After taking home Grammys every year from 1992 and 1995, the singer, who lives near Charlottesville, might not have much room left on her mantel. Those Grammys - for best country vocal performance, female ('92, '93, '94, '95) and best country album for "Stones in the Road" ('95) - came during some of the record industry's healthiest years.
Carpenter says she saw a noticeable bump in album sales following each victory, but she's reluctant to put a dollar sign on the honor.
"It's really easy to go down the road of feeling somewhat cynical about awards," she says. "Particularly the Grammys, which is always somewhat under a microscope, depending on how the nominations go each year, whether it's a popularity contest or true sort of measure of artistic contributions. . . . But wherever you are in your career, it's an honor to be nominated."
The unsung veteran
As he sinks into a leather chair at a Starbucks in Waldorf, Brown starts talking about his nomination in a gravelly mix of ramble and rhyme. "I still have the desire, I still have the fire, and I'm not tired," he says, dusting off his old anti-retirement mantra. "And I haven't been fired!"
Fans gawk as they stir cream and sugar from afar, then tiptoe over to ask for a snapshot. "Did you get my gold tooth?" Brown asks after grinning for the flash.
This extroverted warmth is familiar to anyone who's seen the local legend's 24-karat smile up close. But sit back down and ask Brown what a Grammy nomination really means to someone who overcame poverty and prison, and the godfather of go-go does something we never see him do. He weeps.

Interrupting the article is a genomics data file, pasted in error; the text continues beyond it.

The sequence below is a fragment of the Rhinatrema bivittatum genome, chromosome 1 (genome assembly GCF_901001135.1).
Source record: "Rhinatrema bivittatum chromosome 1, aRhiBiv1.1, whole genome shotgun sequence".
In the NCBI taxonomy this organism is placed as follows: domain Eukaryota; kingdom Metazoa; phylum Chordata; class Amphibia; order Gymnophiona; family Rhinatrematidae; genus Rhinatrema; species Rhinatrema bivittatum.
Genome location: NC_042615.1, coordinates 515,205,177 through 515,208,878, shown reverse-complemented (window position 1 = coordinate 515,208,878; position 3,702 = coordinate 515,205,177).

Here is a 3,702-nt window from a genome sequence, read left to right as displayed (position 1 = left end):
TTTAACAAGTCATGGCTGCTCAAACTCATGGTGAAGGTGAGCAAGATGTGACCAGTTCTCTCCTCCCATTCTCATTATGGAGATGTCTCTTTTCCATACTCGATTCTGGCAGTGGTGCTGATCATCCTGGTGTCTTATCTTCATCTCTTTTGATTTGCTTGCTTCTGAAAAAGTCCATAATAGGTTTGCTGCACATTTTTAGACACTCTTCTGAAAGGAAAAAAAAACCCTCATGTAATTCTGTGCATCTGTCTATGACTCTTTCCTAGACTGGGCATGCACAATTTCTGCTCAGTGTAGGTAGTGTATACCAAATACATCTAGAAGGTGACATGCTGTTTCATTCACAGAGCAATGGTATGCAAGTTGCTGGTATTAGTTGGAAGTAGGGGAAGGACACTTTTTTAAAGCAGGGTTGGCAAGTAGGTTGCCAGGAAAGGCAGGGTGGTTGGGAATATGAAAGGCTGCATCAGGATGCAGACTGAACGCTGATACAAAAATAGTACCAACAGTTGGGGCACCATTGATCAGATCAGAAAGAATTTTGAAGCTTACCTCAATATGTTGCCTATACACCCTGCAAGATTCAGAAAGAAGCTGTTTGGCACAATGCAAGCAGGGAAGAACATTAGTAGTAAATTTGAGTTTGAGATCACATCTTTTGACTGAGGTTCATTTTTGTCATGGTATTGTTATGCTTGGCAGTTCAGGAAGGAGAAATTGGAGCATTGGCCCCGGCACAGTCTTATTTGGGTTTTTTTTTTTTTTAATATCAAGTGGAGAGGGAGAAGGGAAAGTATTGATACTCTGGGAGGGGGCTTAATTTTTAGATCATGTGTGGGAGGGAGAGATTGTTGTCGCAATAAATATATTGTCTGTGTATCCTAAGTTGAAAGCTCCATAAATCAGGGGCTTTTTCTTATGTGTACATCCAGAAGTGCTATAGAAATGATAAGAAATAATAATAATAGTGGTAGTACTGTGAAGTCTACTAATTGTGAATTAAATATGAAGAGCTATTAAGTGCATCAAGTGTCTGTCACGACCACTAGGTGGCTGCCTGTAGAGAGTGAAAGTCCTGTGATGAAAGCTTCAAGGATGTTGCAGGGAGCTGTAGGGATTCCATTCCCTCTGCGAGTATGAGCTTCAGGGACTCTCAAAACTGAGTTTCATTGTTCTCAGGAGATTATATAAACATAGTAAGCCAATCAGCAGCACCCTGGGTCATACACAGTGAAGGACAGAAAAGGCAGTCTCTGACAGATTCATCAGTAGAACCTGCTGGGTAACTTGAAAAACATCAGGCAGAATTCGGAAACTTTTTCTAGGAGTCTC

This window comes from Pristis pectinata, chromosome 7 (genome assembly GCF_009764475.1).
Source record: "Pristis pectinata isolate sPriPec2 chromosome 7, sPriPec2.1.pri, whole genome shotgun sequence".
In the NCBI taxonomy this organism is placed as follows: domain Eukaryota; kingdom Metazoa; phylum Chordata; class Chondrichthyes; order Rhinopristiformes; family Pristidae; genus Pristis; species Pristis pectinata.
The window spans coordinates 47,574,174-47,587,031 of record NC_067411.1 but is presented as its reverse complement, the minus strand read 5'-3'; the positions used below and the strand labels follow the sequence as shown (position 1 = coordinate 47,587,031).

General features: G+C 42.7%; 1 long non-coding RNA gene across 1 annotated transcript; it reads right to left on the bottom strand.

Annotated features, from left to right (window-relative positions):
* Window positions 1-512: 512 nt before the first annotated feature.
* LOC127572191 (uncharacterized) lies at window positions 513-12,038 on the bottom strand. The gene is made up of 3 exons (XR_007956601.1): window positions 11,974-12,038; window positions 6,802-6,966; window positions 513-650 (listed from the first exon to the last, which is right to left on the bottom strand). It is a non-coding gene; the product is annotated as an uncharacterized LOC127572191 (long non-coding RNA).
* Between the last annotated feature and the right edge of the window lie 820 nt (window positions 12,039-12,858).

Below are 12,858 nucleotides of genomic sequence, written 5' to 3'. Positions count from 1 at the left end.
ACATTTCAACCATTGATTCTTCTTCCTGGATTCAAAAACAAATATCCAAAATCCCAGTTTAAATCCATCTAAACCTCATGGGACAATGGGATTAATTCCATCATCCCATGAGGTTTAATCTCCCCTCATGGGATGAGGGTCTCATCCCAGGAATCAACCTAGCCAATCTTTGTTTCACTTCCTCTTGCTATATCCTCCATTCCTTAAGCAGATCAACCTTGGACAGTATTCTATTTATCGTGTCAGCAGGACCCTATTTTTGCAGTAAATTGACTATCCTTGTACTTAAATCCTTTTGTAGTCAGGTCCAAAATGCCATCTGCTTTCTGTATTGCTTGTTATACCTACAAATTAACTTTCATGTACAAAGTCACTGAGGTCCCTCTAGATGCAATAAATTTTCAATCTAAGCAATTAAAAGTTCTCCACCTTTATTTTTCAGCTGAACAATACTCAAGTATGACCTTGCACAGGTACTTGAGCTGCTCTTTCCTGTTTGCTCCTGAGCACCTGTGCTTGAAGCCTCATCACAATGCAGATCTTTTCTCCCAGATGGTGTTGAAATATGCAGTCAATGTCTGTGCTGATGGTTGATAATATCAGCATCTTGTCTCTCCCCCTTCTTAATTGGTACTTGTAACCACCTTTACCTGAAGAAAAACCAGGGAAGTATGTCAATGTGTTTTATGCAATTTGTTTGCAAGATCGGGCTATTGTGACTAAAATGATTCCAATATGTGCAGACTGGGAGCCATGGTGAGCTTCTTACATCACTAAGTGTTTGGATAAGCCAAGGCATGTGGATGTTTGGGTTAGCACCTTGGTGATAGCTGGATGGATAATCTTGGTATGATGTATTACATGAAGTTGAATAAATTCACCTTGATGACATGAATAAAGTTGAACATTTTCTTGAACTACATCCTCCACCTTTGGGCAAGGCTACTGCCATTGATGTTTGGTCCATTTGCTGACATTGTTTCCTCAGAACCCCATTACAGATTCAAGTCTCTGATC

"We'd go to somebody's house and [my mother] would say, 'Please feed my child. Don't worry about me. Just feed my child,' " Brown says, reflecting on his childhood. "I think about that sometimes." His words crumble, then stop. Tears come streaming from beneath his sunglasses.
After decades of local adulation, Brown has been nominated for best R&B performance by a duo or group with vocals for "Love," a collaboration with singer Jill Scott and bassist Marcus Miller. Brown says the nod not only validates his struggle, but go-go itself - the genre that Brown minted in Washington more than 30 years ago.
"I've learned a lot about patience," he says. "But all of these years, I never thought I'd be nominated for a Grammy. Even if I don't win, if I don't get it, I couldn't be happier than I am now."
| February 11, 2011; 3:08 PM ET
Categories: Grammys, In today's Post | Tags: Carolyn Malachi, Chuck Brown, Grammys, Mary Chapin Carpenter, Raheem DeVaughn